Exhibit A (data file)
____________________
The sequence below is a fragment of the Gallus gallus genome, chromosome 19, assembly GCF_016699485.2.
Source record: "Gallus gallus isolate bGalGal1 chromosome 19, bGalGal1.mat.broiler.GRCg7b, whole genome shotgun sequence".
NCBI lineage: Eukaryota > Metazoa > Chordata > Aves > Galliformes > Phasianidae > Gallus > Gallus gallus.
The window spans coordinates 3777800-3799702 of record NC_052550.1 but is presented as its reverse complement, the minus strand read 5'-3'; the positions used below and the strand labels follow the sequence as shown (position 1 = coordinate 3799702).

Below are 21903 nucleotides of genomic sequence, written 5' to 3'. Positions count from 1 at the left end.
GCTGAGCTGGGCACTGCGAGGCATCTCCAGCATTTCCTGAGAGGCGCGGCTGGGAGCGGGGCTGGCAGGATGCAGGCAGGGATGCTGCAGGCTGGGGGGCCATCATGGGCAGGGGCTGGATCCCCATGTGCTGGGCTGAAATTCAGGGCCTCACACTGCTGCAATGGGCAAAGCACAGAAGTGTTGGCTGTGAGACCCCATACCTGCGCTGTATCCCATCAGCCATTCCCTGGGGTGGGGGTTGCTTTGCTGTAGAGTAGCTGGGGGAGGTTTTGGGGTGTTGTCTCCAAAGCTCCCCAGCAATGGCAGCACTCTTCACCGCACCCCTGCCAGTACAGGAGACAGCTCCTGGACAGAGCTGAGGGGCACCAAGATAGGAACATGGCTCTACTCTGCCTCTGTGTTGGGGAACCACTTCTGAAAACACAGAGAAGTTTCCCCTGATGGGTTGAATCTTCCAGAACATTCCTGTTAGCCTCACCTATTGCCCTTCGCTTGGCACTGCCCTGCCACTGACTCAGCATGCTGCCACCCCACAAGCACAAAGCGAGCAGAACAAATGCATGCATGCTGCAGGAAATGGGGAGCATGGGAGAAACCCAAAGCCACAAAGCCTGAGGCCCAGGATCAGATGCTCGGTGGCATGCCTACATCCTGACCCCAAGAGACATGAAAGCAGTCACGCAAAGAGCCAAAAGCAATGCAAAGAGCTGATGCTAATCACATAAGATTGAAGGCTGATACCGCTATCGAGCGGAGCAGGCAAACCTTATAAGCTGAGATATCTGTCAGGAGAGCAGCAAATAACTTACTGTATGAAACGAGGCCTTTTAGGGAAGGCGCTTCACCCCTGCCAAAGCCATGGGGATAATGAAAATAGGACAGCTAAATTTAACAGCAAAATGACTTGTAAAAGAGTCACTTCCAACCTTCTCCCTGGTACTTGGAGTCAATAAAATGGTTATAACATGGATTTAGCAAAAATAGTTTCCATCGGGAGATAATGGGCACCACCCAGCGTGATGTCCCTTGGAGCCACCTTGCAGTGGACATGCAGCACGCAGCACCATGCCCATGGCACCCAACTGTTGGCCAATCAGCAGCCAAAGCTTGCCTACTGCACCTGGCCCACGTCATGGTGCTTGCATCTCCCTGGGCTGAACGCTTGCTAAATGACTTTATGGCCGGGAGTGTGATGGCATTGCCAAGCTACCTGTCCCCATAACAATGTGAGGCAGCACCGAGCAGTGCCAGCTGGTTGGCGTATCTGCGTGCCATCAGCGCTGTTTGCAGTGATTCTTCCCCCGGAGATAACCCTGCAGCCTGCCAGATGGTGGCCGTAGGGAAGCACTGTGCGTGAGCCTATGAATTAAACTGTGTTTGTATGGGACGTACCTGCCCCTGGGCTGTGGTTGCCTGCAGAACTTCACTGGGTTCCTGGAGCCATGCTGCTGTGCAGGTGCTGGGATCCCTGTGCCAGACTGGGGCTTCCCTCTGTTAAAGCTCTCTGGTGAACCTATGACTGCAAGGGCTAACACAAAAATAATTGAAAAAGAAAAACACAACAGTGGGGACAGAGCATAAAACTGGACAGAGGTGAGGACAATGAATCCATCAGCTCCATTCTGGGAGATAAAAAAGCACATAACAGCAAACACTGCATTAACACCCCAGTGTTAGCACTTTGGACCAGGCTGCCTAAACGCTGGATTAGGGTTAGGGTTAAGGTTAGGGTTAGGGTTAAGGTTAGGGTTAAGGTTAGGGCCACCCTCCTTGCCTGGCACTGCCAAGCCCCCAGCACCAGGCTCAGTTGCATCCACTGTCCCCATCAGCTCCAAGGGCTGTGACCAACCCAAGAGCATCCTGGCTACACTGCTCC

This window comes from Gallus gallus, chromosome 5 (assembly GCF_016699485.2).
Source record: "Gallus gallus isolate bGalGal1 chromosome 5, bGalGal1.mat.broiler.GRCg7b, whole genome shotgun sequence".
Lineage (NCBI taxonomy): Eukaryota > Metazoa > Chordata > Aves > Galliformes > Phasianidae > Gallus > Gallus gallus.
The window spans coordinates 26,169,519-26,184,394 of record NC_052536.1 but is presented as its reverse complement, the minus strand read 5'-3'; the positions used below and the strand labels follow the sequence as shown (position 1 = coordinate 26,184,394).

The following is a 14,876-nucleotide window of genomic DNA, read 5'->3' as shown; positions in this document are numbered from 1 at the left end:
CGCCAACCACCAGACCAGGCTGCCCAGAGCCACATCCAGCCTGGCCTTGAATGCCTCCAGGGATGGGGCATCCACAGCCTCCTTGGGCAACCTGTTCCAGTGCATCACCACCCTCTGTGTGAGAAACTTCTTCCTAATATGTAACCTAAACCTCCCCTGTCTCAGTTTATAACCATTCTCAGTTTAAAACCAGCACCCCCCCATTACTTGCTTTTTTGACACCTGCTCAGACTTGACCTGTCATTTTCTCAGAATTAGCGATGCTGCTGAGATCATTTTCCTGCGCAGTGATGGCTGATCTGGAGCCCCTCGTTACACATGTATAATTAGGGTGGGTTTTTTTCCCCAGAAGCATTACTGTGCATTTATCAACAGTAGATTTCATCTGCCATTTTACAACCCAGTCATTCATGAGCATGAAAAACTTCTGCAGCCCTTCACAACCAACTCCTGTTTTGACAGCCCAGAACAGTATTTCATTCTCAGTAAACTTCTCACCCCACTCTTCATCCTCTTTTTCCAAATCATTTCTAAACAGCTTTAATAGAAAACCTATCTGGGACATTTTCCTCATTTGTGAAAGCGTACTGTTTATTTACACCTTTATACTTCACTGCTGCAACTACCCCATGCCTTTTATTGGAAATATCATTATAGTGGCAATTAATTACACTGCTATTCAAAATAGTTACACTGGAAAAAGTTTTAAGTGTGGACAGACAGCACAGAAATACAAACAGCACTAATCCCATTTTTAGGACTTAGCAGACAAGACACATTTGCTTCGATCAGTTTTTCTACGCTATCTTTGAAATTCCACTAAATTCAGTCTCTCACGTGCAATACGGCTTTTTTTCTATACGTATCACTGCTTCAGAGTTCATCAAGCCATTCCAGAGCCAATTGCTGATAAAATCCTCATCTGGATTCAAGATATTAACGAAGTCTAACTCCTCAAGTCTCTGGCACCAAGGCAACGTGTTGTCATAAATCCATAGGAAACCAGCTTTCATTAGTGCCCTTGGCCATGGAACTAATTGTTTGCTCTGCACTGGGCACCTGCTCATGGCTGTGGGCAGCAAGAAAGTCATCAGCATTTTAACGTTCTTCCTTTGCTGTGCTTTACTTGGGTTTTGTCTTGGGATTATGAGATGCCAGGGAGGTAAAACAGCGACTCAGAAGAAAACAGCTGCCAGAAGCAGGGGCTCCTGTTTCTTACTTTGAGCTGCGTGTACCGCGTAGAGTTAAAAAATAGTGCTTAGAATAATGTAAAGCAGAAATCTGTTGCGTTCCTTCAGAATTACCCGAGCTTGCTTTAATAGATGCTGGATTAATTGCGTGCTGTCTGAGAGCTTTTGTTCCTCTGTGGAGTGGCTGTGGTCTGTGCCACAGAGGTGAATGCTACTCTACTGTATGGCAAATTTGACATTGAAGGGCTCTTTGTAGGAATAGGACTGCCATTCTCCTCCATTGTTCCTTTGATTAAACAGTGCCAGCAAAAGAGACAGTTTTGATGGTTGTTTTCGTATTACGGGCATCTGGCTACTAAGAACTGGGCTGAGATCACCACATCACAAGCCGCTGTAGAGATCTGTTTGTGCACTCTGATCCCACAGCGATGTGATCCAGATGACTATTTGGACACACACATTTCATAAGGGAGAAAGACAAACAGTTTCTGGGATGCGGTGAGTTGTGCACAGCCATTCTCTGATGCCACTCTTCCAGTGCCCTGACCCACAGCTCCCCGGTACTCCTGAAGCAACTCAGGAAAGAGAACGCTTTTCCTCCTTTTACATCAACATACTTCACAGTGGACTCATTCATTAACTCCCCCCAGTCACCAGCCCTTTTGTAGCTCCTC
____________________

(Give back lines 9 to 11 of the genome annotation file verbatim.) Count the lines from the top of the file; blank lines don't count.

Lineage (NCBI taxonomy): Eukaryota > Metazoa > Chordata > Aves > Galliformes > Phasianidae > Gallus > Gallus gallus.
The window spans coordinates 26,169,519-26,184,394 of record NC_052536.1 but is presented as its reverse complement, the minus strand read 5'-3'; the positions used below and the strand labels follow the sequence as shown (position 1 = coordinate 26,184,394).

The following is a 14,876-nucleotide window of genomic DNA, read 5'->3' as shown; positions in this document are numbered from 1 at the left end: